If you’re also up to it, The Woman in White is available at a bargain price of $5.95 on Amazon or for free on Project Gutenberg. The book is available in multiple formats at Project Gutenberg: online, ebook, and mobile versions.

Tis the season for a good book! So pump the radiator up and drink a glass of pinot noir and maybe put on some classical music… p.s. I’m so excited for fun reading that I even changed my quote on the top of the sidebar.

 book covers courtesy of www.wilkies-collins.info

A Book of One’s Own


my mantle has books & a piggy bank

Because it’s Thanksgiving, I considered it and decided against my original post. Too much thinking about food (carbs + red wine = good) was interfering with my brain! But I was able to think about how December is coming up. It will be the time of hot chocolate, snow, warm socks, and a good book. Because I’ve been reading so many books to review and for novel research, I can’t even remember the last book I read for pleasure.

I was gazing at my mantle to see what books could be possible contenders for “The Book I Will be Totally Engrossed with for the Chilly Month of December.”


  1. I would sort of like it to be considered somewhat literary but I’m willing to forsake that rule for the pleasurability factor.
  2. Not too short; not too long. I would like to savor it for at least two weeks but not still be working through it by Martin Luther King Day.
  3. I will not be embarrassed to read it in public, i.e., the subway. However, if it’s that good I’d be willing to craft a book cover out of a paper bag elementary school-style.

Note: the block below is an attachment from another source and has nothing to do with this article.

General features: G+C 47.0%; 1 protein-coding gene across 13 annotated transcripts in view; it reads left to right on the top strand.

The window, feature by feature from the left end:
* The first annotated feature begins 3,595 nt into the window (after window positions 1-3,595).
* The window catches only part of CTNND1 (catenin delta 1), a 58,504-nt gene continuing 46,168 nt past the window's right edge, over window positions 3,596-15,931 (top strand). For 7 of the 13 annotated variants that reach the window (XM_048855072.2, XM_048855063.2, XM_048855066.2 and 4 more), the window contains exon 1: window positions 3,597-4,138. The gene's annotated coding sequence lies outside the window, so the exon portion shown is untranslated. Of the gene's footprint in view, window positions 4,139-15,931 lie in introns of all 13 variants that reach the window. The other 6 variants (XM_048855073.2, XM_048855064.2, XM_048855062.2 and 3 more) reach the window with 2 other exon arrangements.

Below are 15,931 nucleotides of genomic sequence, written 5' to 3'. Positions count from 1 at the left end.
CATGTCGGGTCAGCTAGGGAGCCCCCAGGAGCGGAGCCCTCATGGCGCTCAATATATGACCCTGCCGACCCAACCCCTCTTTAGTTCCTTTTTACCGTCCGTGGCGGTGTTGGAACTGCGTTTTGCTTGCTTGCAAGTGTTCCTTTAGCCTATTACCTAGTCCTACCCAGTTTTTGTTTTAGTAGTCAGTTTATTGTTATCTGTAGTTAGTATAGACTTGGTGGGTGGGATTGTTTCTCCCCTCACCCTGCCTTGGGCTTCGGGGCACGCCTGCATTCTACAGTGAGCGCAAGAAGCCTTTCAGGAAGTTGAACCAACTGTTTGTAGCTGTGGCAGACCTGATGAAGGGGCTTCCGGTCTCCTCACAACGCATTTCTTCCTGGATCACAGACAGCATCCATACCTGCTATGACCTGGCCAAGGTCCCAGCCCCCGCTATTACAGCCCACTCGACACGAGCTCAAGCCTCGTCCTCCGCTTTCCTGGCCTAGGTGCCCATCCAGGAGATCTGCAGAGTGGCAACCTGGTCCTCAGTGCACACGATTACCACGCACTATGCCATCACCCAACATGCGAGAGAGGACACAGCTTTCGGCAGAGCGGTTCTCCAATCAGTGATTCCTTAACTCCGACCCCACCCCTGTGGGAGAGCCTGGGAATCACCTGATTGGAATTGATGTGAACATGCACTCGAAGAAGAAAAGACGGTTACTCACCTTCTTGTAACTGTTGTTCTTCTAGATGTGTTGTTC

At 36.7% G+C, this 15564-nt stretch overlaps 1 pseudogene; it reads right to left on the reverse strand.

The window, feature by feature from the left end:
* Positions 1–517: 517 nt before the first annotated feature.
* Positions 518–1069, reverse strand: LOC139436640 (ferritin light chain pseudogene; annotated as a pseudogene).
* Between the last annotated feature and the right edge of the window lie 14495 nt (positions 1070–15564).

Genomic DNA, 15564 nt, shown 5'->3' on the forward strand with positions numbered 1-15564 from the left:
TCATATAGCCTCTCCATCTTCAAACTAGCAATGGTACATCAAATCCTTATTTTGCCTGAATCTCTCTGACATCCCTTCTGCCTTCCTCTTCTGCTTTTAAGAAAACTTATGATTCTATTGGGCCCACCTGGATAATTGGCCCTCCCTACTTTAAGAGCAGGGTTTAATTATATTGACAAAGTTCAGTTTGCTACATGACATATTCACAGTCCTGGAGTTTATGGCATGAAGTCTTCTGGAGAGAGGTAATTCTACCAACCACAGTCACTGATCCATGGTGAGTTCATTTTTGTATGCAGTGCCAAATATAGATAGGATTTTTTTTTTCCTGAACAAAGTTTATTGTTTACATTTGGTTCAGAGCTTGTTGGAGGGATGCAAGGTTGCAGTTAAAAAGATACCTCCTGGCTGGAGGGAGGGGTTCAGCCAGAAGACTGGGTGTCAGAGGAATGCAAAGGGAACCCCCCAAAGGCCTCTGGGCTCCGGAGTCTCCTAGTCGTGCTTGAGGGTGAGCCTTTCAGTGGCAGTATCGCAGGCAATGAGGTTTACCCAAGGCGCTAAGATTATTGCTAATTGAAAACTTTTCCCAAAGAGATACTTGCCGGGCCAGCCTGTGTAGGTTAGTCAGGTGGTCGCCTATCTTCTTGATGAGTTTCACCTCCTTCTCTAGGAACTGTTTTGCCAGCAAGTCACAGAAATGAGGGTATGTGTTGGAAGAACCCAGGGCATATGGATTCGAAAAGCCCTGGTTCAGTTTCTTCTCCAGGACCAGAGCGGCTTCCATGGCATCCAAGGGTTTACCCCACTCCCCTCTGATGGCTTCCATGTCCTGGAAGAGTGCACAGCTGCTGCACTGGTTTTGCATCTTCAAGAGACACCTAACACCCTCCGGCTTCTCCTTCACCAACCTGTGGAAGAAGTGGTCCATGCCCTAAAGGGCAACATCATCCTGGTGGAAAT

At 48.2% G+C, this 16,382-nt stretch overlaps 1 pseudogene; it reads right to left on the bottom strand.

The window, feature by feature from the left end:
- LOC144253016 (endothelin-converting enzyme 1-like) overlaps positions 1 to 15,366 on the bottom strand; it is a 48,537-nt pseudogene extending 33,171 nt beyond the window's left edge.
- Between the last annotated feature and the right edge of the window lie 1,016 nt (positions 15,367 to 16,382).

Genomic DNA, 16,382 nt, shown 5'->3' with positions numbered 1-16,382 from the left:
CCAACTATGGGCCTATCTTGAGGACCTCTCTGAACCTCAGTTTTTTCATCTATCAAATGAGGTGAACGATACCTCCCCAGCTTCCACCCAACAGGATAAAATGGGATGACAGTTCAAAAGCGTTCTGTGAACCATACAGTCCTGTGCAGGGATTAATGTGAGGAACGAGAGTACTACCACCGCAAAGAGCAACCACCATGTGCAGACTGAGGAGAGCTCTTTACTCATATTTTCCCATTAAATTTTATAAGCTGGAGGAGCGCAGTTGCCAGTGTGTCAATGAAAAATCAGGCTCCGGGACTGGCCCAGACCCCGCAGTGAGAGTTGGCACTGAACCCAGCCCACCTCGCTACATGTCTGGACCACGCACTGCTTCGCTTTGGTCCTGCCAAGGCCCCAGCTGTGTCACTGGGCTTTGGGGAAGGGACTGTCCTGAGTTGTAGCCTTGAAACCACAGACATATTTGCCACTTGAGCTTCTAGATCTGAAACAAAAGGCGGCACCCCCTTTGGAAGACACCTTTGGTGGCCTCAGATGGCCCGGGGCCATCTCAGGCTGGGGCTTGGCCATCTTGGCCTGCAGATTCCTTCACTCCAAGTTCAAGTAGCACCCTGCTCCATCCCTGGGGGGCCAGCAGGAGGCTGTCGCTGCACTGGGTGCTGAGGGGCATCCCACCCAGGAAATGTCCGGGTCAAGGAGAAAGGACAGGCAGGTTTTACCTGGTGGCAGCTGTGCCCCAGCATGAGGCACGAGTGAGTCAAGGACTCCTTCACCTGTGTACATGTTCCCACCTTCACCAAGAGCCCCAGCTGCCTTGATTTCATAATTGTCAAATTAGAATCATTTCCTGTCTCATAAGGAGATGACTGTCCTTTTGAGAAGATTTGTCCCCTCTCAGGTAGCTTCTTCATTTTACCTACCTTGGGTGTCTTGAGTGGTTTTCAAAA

4. Non-fiction/memoir is acceptable but nothing terribly weepy.
  5. Preferably not a hardcover (my delicate hands prefer softcovers).
  6. Easy to acquire or cheap. Meaning, I could probably get it at the library or from a used book store.
  7. I haven’t read it before. No repeats allowed.
  8. And finally, it can’t be Gravity’s Rainbow. It just can’t be.

With that said, I had a view ideas for contenders:

  • The Woman in White by Wilkie Collins : Definitely, a monster in appearance, but I did try reading this once and it was easy to breeze through but I got sidetracked. Pros: Softcover, considered first mystery novel Cons: still a giant
  • The Master and Margarita by Mikhail Bulgakov : I’ve always wanted to read this book. It has been heralded as one of the greatest of the Twentieth century. Pros: Softcover, a satire about the Devil coming to atheistic Russia Cons: Could it be too Russian?
  • The Road to Wellville by T.C. Boyle : I’m a huge fan of breakfast cereal and cultish kooks. Pros: and comedy ensues? Cons: hardcover; IT’S HUGE!

Phew! So much to think about to find the right fit.

Any suggestions??